If you had to bet the house on a stock, what would it be and why? 

Ally Selby: No doubt it's tough out there at the moment, so this question is a little bit of fun. It's a bit of a thought experiment. We want to ask our fund managers if there's one stock that they could bet the house on, what would it be and why? 

I might start with you, Jacob, and I will be here in a year's time to collect the keys to your house if the stock falls into the red. So no pressure at all. What stock have you brought for us today?

Siemens Energy (ETR: ENR)

Jacob Mitchell: I think a really interesting company is Siemens Energy (ETR: ENR). It's a company we own in our top 10. It's a one-stop shop for energy transition, and that is from gas turbines, which, as you know, gas has roughly half of the emissions of coal. Also, it still has a decent growth runway in emerging markets. Often, investors forget that renewables need standby power. And gas is the cheapest standby power. There's still a runway of demand for gas turbines. But on top of that, the company also has the next step in the transition. It's one of the leaders in wind turbines, and it is the market leader in offshore wind.

And offshore wind, because there's a lot of fairly persistent wind, is the closest thing renewables have to baseload power.And then finally, it also does the high voltage transmission equipment. Even before we actually have to double the amount of power output to decarbonize transport and heating, we already have this very old infrastructure that needs to be upgraded and then expanded. So we just see a multi-decade investment cycle that's emerging, and you're in the early stages. And that's when these types of businesses, I would argue, are most inefficiently priced, because people don't really believe, right? They can't see it yet. But when you look at it from a margin of safety, the backlog is already building and the multiple's attractive. So I think it's a really interesting one to put in the top drawer and forget about.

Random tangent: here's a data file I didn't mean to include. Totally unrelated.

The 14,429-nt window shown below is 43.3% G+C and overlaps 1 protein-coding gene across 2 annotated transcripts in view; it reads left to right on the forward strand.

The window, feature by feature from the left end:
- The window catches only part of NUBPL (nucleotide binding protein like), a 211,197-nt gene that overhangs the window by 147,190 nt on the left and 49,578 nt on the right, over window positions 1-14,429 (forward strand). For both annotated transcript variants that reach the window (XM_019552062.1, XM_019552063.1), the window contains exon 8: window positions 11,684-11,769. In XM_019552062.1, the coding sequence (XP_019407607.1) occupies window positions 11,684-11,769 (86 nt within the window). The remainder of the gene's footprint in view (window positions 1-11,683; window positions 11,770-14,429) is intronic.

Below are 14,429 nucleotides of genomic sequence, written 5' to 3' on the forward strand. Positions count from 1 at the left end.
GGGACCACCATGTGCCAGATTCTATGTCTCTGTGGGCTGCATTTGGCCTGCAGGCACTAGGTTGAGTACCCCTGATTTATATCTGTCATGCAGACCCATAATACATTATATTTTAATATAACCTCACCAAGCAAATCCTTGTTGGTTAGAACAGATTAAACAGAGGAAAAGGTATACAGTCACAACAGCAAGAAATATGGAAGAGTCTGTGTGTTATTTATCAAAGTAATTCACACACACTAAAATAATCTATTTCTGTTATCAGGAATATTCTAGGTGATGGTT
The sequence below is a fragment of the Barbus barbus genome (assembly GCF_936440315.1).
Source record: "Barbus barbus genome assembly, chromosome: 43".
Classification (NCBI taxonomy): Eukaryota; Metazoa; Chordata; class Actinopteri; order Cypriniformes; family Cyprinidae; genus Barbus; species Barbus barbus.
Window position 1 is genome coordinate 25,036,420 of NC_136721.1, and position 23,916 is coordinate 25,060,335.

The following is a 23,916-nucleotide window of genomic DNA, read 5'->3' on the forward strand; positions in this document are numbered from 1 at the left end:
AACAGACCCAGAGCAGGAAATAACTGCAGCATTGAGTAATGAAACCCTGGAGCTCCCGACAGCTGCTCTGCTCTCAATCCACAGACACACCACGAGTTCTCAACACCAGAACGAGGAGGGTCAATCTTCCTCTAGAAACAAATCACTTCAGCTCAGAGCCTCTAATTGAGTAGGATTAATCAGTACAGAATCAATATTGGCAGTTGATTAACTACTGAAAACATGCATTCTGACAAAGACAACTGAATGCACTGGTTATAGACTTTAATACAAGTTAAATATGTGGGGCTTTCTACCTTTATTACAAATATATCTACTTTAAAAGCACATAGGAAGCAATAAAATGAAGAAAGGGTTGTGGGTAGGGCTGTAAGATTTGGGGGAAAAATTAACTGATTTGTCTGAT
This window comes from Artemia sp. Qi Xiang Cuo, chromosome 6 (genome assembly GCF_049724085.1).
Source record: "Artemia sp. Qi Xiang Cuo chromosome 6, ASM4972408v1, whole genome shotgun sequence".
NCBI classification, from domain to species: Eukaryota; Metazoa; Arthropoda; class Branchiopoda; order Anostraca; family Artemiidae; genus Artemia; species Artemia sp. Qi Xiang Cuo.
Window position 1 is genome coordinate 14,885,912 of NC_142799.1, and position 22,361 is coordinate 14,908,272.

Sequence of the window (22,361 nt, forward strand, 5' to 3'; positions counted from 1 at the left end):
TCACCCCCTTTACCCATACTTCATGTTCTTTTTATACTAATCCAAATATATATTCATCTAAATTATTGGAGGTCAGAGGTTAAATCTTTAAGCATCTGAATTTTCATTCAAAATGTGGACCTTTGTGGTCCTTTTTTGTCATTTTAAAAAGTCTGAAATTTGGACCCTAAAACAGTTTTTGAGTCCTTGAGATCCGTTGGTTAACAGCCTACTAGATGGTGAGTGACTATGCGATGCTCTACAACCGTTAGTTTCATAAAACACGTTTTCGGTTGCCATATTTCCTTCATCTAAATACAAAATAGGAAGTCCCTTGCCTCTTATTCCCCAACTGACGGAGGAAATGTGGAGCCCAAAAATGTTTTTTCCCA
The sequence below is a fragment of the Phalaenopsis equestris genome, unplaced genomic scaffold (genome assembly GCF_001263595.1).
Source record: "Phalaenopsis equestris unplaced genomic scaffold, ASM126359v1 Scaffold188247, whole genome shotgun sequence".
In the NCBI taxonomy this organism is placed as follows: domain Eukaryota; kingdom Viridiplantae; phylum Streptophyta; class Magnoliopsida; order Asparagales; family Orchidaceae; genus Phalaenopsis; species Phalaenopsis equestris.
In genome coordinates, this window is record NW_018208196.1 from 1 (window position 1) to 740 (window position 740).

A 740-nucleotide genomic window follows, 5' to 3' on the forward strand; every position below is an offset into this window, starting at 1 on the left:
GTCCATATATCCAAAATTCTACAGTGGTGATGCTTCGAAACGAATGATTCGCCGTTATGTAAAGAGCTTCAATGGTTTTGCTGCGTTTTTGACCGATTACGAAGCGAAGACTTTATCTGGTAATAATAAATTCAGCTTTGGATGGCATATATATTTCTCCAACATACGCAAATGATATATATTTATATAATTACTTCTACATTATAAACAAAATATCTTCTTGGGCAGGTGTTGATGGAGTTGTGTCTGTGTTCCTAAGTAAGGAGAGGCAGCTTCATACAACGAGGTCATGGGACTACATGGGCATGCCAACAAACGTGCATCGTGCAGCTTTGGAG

Ally Selby: And bet the house on. Over to you, Paul, what stock are you betting on for the year ahead?

Paul Moore: Well, just to start off, I don't make recommendations to others in terms of what they should be investing in, but in terms of what I'm betting the house on myself, it's actually interesting at the moment. There are probably three or four stocks that I've either bet the house on or I'm thinking of betting the house on. They're all financials. I've got ING (AMS: INGA) in Europe, I've got Bank America (NYSE: BAC) in the US, Apollo Global Management (NYSE: APO) in the US, and Charles Schwab (NYSE: SCHW). 

Ally Selby: If you had to pick one though, what would it be?


Paul Moore: Well, I'll probably go the safe route for the moment in ING because you're getting a 7% or 8% dividend yield upfront. They're selling on about five to six times earnings because everyone's worried about recession and potential bank taxes and other issues, but they're actually paying the money in your pocket today. And if you look at the long-term return on equity markets, I don't know what it is off the top of my head, but I'm guessing around 9-11%. Going forward, it's going to be less. So if you're already getting a dividend of 7% upfront, that's pretty good. 

They're also paying back a third of their market cap in excess capital. And at some point, I suspect they'll rerate from five to six times to nine or 10 times, which is still not excessive and you get pretty good capital growth. So I think that's the safest bet. But to be honest, each one of those I have or will be betting the house on.

Ally Selby: Okay. Well, I hope you enjoyed that episode of Buy Hold Sell as much as I did. If you did, why not give it a like? Remember to subscribe to our YouTube channel. We're adding so much great content every single week.

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Buy Hold Sell

Buy Hold Sell is a regular video series where Australia's leading professional investors share their views on Australian and Global Shares. This content is produced by Livewire Markets and has been syndicated to the Market Index website.